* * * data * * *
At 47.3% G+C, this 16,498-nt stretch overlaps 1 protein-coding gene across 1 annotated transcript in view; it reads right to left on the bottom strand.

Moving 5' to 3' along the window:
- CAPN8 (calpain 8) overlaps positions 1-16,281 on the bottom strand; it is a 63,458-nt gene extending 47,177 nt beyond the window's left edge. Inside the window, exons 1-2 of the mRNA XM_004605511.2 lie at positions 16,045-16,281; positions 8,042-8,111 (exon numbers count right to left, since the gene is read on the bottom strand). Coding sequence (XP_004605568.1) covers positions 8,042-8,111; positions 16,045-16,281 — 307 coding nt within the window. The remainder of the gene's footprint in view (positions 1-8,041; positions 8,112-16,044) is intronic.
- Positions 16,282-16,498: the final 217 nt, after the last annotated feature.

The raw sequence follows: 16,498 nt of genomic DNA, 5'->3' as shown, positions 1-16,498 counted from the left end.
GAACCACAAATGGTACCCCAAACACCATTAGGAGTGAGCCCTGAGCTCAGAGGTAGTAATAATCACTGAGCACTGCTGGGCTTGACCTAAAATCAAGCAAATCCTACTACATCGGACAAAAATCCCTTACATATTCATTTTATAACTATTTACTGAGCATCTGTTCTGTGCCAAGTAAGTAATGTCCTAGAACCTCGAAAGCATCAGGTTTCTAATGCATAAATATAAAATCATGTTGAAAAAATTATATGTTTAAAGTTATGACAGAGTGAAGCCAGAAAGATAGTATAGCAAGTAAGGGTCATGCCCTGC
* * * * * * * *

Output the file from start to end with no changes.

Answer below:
At 47.3% G+C, this 16,498-nt stretch overlaps 1 protein-coding gene across 1 annotated transcript in view; it reads right to left on the bottom strand.

Moving 5' to 3' along the window:
- CAPN8 (calpain 8) overlaps positions 1-16,281 on the bottom strand; it is a 63,458-nt gene extending 47,177 nt beyond the window's left edge. Inside the window, exons 1-2 of the mRNA XM_004605511.2 lie at positions 16,045-16,281; positions 8,042-8,111 (exon numbers count right to left, since the gene is read on the bottom strand). Coding sequence (XP_004605568.1) covers positions 8,042-8,111; positions 16,045-16,281 — 307 coding nt within the window. The remainder of the gene's footprint in view (positions 1-8,041; positions 8,112-16,044) is intronic.
- Positions 16,282-16,498: the final 217 nt, after the last annotated feature.

The raw sequence follows: 16,498 nt of genomic DNA, 5'->3' as shown, positions 1-16,498 counted from the left end.
GAACCACAAATGGTACCCCAAACACCATTAGGAGTGAGCCCTGAGCTCAGAGGTAGTAATAATCACTGAGCACTGCTGGGCTTGACCTAAAATCAAGCAAATCCTACTACATCGGACAAAAATCCCTTACATATTCATTTTATAACTATTTACTGAGCATCTGTTCTGTGCCAAGTAAGTAATGTCCTAGAACCTCGAAAGCATCAGGTTTCTAATGCATAAATATAAAATCATGTTGAAAAAATTATATGTTTAAAGTTATGACAGAGTGAAGCCAGAAAGATAGTATAGCAAGTAAGGGTCATGCCCTGC